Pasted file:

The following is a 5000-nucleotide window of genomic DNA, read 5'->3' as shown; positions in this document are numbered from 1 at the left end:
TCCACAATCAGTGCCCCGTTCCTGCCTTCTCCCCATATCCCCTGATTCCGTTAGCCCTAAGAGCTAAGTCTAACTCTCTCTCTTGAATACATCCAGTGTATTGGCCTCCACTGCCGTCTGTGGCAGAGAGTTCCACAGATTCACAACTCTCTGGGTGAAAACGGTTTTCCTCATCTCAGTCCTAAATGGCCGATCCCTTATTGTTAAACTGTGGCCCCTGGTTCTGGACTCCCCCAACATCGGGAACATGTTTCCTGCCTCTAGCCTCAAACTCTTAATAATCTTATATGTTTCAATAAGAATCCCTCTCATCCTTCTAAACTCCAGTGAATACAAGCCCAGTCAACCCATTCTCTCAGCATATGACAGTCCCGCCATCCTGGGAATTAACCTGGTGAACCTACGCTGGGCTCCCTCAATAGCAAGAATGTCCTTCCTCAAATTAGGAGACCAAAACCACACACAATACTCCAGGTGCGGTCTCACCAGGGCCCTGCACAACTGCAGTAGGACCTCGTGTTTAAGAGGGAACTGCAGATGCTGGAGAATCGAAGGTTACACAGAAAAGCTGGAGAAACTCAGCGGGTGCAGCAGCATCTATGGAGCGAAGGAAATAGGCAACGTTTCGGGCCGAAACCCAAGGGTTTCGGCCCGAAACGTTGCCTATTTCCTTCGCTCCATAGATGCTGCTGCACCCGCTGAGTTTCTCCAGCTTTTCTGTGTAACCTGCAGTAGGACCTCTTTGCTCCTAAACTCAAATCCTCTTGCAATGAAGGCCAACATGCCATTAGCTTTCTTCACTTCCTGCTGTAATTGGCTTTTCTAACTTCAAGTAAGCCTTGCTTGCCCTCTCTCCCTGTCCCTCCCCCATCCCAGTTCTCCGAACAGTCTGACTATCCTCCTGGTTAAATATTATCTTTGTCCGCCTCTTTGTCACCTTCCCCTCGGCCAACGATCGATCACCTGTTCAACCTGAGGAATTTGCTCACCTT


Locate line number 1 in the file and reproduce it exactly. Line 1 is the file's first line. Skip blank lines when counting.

The following is a 5000-nucleotide window of genomic DNA, read 5'->3' as shown; positions in this document are numbered from 1 at the left end: